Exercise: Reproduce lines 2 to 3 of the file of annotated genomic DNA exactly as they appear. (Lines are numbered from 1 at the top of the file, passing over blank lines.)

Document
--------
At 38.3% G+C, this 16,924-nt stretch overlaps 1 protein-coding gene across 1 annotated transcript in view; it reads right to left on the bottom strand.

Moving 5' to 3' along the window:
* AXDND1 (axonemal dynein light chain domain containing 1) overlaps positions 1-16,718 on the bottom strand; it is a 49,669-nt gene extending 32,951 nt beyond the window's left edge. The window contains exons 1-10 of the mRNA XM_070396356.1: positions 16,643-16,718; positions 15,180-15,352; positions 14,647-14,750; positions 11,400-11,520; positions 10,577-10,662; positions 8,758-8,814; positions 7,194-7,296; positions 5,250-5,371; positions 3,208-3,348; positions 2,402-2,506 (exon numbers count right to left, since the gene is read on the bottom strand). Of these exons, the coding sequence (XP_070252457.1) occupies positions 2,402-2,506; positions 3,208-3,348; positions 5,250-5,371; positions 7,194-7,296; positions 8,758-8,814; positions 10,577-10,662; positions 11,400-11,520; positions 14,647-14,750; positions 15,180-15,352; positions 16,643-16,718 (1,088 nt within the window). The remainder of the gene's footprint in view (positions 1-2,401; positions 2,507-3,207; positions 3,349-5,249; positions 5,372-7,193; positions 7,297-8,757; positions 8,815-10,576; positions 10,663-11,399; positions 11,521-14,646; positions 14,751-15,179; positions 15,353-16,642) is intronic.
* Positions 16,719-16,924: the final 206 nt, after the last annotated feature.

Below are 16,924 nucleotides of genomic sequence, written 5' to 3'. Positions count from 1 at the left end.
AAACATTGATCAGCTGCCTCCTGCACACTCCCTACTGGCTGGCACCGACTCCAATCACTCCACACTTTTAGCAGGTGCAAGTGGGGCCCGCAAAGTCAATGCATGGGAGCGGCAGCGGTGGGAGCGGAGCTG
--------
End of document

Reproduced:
Moving 5' to 3' along the window:
* AXDND1 (axonemal dynein light chain domain containing 1) overlaps positions 1-16,718 on the bottom strand; it is a 49,669-nt gene extending 32,951 nt beyond the window's left edge. The window contains exons 1-10 of the mRNA XM_070396356.1: positions 16,643-16,718; positions 15,180-15,352; positions 14,647-14,750; positions 11,400-11,520; positions 10,577-10,662; positions 8,758-8,814; positions 7,194-7,296; positions 5,250-5,371; positions 3,208-3,348; positions 2,402-2,506 (exon numbers count right to left, since the gene is read on the bottom strand). Of these exons, the coding sequence (XP_070252457.1) occupies positions 2,402-2,506; positions 3,208-3,348; positions 5,250-5,371; positions 7,194-7,296; positions 8,758-8,814; positions 10,577-10,662; positions 11,400-11,520; positions 14,647-14,750; positions 15,180-15,352; positions 16,643-16,718 (1,088 nt within the window). The remainder of the gene's footprint in view (positions 1-2,401; positions 2,507-3,207; positions 3,349-5,249; positions 5,372-7,193; positions 7,297-8,757; positions 8,815-10,576; positions 10,663-11,399; positions 11,521-14,646; positions 14,751-15,179; positions 15,353-16,642) is intronic.